In terms of other things to look out for in what we see – other than people in stripy jumpers – is circumvention of controls, so people trying to go outside the systems and controls that I observed before. Also, unexplained wealth. It sounds silly, but in recent cases that we’ve looked at we have had people driving cars, going on holidays, acquiring consumable goods that just wouldn’t be sustainable typically on an ordinary salary. And – you know – it’s just a case of pausing. One of these sort of red flags, I suppose, in and of itself, doesn’t constitute cause to say, ‘this person is engaged in fraud’, but it should make people stop and think. Unexplained wealth is often one of those things where, you know, the neighbour’s door gets knocked on and they shake their head and go, ‘I always knew – he kept to himself but I always knew something was wrong’. But what we need to do is have people, I suppose, pause and think and act on these red flags if they’re seeing them. Basically, a lifestyle at odds with what that person’s doing for a job is something to have a think about and pause at a senior level and say, ‘what’s happening here?’

I’ll flick through that. Keeping it to themselves. This is something that you’ll probably all be familiar with within your organisations. Sometimes it can just be a way of working. You have people who just typically will work within themselves, but in a procurement context, where people try to own the relationship, I suppose, with that service provider, that can be a real red flag where people don’t want to let other people in on that particular arrangement. Unexplained payment or authorisation of invoices, as I say the number of invoice cases where we have people who sign off on them and say, ‘it’s case I trusted this person, they’ve worked here for X years’, they sign it but if you’re not reading it that’s absolutely meaningless. People avoiding decision processes or delegations, waiting to make decisions for when the person with the delegation is not in the office and just saying, ‘can you just sign this?’ or ‘I’ve signed it off myself because the person isn’t here just to save time’. Raising barriers around roles or departments key to procurement. Again, it’s just creating siloes where there aren’t siloes. Avoiding independent checks on processes. Isolated responsibility. Bypassing normal procedures. Circumventing processes or arguing special cases. All a way of saying the same thing really, which is if this person is looking to avoid the established process for achieving procurement or whatever the process might be, ask yourself, ‘why?’ And if they’re saying it’s a special case, ask yourself, ‘is it really?’ because that sort of challenge is what throws up the cases we eventually get to see – albeit too late.

In terms of other signs, what we do see is internal fraud is typically committed by people you trust. It’s very rare for the new person to commit fraud. It’s very hard. It’s often people who have been there a long time and either will bring their personality to bare, or rely on their experience, or just their weight of knowledge, I suppose, to influence other people. It can be really overt – to be frank, you see some bullies in what we do who have achieved their aims that way. Other people have charmed their way into it, other people have just relied on a body of experience, which compels people to trust them. But I suppose those types of features aren’t reasons not to question them. An unusual interest in a particular contract or contractor – that sounds really obvious, but, again, if people are really beating a particular drum for a particular person, that’s suspicious. Unexplained preference – that’s just going beyond the interest. People who don’t take time off. You may have internal rotation policies, certainly banks do. We see that as being incredibly effective. People who can’t bear to have someone else looking at what they’re working at for longer than two or three days at a time – an enormous red flag.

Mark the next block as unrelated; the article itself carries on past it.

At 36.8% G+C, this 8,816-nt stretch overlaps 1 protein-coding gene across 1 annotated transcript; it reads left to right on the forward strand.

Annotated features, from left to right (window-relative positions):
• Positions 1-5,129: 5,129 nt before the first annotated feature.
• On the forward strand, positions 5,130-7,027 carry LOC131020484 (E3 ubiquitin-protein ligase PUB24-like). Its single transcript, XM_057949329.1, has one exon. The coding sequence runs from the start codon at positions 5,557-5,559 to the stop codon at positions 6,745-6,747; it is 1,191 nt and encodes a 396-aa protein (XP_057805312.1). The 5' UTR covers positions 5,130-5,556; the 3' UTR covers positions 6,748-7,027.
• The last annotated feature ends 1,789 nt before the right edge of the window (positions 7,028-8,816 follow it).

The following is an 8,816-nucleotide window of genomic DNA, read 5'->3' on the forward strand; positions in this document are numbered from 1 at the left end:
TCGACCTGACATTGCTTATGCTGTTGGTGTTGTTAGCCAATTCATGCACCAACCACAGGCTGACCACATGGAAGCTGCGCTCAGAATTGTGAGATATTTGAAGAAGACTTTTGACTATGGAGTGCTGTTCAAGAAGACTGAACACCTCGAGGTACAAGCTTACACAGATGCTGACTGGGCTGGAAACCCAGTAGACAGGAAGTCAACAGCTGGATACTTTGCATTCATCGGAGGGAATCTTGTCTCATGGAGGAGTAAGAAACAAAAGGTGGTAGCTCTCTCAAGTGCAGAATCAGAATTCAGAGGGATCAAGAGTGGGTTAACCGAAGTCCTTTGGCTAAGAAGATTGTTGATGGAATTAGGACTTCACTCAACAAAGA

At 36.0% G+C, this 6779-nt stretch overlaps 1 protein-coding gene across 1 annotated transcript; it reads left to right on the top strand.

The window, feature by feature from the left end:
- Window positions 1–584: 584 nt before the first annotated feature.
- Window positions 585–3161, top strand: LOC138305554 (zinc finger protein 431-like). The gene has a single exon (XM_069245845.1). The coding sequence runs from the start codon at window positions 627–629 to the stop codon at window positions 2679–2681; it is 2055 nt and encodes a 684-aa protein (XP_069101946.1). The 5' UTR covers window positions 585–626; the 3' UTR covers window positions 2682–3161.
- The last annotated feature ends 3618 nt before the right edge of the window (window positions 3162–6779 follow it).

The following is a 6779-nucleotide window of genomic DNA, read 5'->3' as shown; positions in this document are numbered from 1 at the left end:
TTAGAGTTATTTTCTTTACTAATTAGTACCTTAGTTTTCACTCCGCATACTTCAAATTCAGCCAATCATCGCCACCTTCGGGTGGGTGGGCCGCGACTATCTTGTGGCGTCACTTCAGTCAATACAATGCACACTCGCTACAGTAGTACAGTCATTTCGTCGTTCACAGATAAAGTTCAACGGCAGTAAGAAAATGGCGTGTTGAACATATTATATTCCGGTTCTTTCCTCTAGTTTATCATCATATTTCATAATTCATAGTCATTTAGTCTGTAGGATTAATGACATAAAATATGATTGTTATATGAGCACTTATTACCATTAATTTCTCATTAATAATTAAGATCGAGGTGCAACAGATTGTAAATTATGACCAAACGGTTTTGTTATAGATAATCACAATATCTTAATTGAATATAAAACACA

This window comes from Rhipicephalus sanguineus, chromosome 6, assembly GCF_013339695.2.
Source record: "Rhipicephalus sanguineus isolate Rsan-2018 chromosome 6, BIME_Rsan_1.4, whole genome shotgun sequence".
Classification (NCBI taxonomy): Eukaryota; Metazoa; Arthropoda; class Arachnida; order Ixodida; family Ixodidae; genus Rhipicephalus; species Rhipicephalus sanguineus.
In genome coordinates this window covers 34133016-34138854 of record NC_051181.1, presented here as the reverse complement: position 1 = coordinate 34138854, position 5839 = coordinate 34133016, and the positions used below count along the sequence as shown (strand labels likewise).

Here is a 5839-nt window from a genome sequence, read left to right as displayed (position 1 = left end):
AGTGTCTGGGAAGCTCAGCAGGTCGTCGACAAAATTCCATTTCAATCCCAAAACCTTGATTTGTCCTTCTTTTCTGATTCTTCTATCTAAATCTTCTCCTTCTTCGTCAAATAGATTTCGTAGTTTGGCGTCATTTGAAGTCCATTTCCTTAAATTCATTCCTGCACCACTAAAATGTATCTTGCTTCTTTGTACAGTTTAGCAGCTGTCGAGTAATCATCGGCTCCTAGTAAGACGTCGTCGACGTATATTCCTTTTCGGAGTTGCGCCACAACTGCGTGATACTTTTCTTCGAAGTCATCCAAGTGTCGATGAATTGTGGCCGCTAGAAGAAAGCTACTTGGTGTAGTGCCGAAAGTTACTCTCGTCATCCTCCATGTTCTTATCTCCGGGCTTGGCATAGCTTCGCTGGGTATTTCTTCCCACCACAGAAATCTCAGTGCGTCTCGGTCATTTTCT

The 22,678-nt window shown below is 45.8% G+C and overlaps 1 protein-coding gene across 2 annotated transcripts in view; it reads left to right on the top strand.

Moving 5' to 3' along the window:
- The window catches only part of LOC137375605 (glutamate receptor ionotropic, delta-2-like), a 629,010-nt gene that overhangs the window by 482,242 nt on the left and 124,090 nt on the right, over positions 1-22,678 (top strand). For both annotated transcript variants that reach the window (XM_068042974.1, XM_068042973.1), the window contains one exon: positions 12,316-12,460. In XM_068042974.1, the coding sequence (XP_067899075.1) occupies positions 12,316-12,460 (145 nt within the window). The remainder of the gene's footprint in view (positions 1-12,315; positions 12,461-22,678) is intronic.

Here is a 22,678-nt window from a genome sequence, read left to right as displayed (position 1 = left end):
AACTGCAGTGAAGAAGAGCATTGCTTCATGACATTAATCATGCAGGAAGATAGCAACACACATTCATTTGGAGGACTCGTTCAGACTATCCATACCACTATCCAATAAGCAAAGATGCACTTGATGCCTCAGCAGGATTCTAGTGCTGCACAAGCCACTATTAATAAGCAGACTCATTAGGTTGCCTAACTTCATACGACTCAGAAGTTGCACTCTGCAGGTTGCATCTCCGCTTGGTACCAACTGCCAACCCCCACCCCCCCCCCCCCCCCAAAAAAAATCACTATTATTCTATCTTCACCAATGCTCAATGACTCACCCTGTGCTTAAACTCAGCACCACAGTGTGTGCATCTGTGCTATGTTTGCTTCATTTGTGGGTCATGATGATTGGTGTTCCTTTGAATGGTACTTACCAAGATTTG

A couple of other things that I wouldn’t mind touching on – we often hear that someone’s delaying a referral to the SFO – and this is very much specifically about what we do – the employers want to complete employee investigations first. Look, professional service firms get employed and their thought that they’re going to provide the definitive report on what’s happened, they’ll complete that, they’ll get it nicely tidied up and then the referral can come to us. If you leave with nothing else today, it would be do not do that. Come to us at the first instance where you suspect fraud has taken place. You can often – it will be absolutely fine for you to engage in a parallel employment process, but for us to have, I suppose, notice of the investigation that’s already been completed effectively from an employment perspective is just – it’s incredibly unhelpful. Witnesses will have been talked to, stories will have be concocted, evidence will have been destroyed, and we’ll have just lost valuable time. People want to do the right thing; the right thing from an employment perspective – absolutely fine, get your professional advice, follow that process, but contact us.

And we will work with those professional firms as well; we will have the large accounting firms or private investigation firms – we’ll often be sitting alongside them, we’ll benefit from them, we’re not so arrogant as to say, you know, ‘we’ll do our thing, you do yours’ – absolutely not. We will work with them. But we don’t want to get to a process where they’ve finished and then we’re coming on board. A heck of a lot can actually be achieved if we’re working together.